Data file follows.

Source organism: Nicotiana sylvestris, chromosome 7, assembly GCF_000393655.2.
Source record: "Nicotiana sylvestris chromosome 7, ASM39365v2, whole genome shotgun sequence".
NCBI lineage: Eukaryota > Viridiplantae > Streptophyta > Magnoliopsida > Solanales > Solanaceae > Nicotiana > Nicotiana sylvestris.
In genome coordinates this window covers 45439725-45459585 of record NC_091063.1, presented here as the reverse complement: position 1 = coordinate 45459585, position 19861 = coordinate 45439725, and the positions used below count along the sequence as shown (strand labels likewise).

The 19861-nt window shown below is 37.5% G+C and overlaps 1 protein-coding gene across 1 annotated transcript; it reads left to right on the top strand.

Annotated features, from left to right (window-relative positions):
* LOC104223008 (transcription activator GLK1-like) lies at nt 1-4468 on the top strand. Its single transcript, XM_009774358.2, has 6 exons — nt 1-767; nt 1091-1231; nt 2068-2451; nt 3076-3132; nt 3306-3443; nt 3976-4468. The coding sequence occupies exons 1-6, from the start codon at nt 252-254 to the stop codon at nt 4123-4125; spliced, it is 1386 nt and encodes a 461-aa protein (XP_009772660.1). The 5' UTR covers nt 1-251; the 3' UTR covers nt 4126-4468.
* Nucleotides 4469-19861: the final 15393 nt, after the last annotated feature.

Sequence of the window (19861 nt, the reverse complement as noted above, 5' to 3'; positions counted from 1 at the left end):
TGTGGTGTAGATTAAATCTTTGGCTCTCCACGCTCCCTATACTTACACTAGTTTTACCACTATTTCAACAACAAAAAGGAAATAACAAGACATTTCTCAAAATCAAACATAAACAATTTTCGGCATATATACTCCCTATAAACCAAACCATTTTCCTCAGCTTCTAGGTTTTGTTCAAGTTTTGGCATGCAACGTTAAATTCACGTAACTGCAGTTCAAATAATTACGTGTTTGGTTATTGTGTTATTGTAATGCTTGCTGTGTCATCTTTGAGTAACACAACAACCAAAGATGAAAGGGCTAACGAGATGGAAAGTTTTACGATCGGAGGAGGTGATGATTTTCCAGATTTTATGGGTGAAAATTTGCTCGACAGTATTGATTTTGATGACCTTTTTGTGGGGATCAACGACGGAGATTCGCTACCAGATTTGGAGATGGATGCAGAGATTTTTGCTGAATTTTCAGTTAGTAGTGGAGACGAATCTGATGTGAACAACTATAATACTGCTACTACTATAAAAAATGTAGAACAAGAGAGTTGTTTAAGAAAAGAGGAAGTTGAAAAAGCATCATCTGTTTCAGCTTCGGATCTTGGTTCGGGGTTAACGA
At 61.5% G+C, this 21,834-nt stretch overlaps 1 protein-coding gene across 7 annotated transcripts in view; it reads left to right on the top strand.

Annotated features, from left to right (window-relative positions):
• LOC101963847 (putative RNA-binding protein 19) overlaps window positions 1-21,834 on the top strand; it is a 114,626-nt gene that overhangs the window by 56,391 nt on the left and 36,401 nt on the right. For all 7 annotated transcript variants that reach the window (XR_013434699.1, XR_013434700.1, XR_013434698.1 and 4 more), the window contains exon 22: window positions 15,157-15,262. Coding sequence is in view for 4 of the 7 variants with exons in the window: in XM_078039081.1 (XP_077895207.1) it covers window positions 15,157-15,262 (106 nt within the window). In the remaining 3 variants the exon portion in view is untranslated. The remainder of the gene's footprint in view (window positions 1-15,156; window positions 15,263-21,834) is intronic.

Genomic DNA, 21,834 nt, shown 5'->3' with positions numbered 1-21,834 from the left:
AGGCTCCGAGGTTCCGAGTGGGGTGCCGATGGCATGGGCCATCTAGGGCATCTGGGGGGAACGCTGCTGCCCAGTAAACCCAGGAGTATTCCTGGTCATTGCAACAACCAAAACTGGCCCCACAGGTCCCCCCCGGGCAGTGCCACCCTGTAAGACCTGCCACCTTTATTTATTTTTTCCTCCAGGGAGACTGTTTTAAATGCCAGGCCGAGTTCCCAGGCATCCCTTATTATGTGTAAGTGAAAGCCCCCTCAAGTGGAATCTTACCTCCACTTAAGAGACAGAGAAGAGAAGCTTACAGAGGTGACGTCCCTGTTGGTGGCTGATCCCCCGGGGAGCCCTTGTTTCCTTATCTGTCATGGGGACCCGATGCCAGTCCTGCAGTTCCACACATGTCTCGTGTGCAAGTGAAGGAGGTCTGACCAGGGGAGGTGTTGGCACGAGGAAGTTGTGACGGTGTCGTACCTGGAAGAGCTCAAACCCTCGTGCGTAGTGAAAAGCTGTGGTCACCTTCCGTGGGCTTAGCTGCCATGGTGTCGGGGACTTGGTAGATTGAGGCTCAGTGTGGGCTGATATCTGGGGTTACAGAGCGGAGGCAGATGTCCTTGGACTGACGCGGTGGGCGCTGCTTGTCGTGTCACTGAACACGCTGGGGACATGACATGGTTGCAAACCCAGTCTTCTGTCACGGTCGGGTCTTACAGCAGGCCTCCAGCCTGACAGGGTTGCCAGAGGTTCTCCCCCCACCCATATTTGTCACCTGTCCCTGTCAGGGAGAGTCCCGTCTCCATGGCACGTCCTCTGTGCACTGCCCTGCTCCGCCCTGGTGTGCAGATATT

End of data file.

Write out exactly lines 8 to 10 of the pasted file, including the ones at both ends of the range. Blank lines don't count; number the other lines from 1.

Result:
* Nucleotides 4469-19861: the final 15393 nt, after the last annotated feature.

Sequence of the window (19861 nt, the reverse complement as noted above, 5' to 3'; positions counted from 1 at the left end):
TGTGGTGTAGATTAAATCTTTGGCTCTCCACGCTCCCTATACTTACACTAGTTTTACCACTATTTCAACAACAAAAAGGAAATAACAAGACATTTCTCAAAATCAAACATAAACAATTTTCGGCATATATACTCCCTATAAACCAAACCATTTTCCTCAGCTTCTAGGTTTTGTTCAAGTTTTGGCATGCAACGTTAAATTCACGTAACTGCAGTTCAAATAATTACGTGTTTGGTTATTGTGTTATTGTAATGCTTGCTGTGTCATCTTTGAGTAACACAACAACCAAAGATGAAAGGGCTAACGAGATGGAAAGTTTTACGATCGGAGGAGGTGATGATTTTCCAGATTTTATGGGTGAAAATTTGCTCGACAGTATTGATTTTGATGACCTTTTTGTGGGGATCAACGACGGAGATTCGCTACCAGATTTGGAGATGGATGCAGAGATTTTTGCTGAATTTTCAGTTAGTAGTGGAGACGAATCTGATGTGAACAACTATAATACTGCTACTACTATAAAAAATGTAGAACAAGAGAGTTGTTTAAGAAAAGAGGAAGTTGAAAAAGCATCATCTGTTTCAGCTTCGGATCTTGGTTCGGGGTTAACGA